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Cowboy Bebop: Tengoku no tobira

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Hayao Miyazaki's Spirited Away having spirited away this year's Oscar for feature-length animation, we may be seeing more anime on the big screen in the near future. Or not. A mass medium in Japan, anime remains something of an acquired taste on this side of the Pacific, despite the fact that hundreds of thousands, if not millions, of Americans have acquired it. Raised on Disney and Warner Bros. cartoons, we seem to resist the idea that animation might also speak to grownups. (Witness the other Oscar nominees: Ice Age, Treasure Planet, Lilo & Stitch and Spirit: Stallion of the Cimarron.) And although Cowboy Bebop: The Movie won't do much to dispel that notion, I must confess that watching it sure beat going on yet another kiddie ride.

Instead of a Saturday-morning cartoon, Cowboy Bebop is more of a Saturday-afternoon cartoon ' for mature audiences, but not that mature. Based on a popular Japanese television series that's been getting airtime on the Cartoon Network, it's a sci-fi action-adventure about the end of the world. But no one, on or off the screen, really expects the world to end. So we can sit back and enjoy both the story, which features a motley collection of late-21st-century bounty hunters on Mars, and the imagery, which rivals that of the best comic books. Using only line and color, director Shinichiro Watanabe and his collaborators have created a vast metropolis that encompasses New York City, Tokyo, Paris and a few more decades of urban development.

Think Blade Runner. Except this time, the multinational corporations aren't running everything, the crime syndicates are. And the closest things to police officers are bounty hunters, who don't give a damn about the scales of justice unless the metal's worth something on the open market. That's how our heroes feel, anyway. The A-Team without the camaraderie, these guys always get their man, but mostly they get on each other's nerves. Luckily, they're charmingly annoying ' Spike, for example, who dresses like Elvis in the early days and says things like "I love the kind of woman who can kick my ass." Then there's Faye, who, although Spike isn't in love with her, can probably kick his ass. And Jet, a father figure whose kids never listen to him. And Edward, an idiot savant on computers who happens to be a little girl.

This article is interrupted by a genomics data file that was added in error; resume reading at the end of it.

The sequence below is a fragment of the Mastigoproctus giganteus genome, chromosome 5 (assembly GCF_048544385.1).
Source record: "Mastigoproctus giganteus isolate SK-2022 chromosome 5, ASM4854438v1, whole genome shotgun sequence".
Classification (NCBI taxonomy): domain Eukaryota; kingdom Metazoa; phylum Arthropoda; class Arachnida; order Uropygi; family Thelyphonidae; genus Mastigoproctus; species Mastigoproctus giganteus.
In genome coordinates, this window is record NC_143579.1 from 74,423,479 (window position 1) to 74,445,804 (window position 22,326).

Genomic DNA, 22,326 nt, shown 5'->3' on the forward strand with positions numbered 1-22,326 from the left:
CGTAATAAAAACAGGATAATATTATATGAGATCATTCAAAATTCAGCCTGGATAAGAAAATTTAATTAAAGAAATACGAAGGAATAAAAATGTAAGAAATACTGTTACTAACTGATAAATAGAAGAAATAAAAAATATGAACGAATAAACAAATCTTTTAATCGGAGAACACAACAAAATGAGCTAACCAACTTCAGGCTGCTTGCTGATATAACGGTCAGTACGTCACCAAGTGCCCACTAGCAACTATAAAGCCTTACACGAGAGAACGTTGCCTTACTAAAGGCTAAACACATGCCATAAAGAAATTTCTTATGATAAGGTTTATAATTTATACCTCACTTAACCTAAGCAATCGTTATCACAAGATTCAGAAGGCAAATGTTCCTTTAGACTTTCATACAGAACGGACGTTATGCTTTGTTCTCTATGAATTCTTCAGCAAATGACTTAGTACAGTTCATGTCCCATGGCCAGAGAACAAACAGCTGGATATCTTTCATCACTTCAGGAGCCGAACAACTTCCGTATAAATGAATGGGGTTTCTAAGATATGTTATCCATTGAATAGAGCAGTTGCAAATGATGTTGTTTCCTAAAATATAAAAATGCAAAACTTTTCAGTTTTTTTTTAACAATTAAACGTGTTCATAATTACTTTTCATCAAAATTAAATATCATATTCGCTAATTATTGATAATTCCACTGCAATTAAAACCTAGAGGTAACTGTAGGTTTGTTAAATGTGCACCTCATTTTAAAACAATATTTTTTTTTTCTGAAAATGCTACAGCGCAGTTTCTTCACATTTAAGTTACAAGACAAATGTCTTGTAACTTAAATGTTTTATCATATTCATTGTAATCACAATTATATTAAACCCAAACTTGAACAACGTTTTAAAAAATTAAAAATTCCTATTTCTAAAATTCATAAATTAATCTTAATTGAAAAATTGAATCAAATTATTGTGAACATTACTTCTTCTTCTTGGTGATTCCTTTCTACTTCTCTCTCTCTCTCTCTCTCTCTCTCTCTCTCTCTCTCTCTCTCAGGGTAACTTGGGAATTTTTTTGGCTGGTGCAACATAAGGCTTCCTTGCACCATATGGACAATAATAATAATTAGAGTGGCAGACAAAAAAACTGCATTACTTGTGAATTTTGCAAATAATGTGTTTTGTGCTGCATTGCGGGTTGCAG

Oh, I almost forgot Ein, a genetically enhanced "data dog" that, to the untutored eye, looks just like a corgi. This kind of why-a-corgi-of-all-things surreality seems to be a feature of anime. (Remember the Radish Spirit in Spirited Away?) Here, it provides some much-needed comic relief, since the plot's built around an attempt to destroy all signs of intelligent life on Mars using nanobots. There's also a movie-opening explosion of hazardous materials ' Armageddon-lite. Chemical and biological terrorism may have temporarily lost their ability to entertain us, but you have to credit Cowboy Bebop for drawing us a picture of how bad things could get. I only wish the picture had a little more fluidity of motion. There's a herky-jerkiness to the animation, like a flip-book flapping by.

Where's Disney when you need them?

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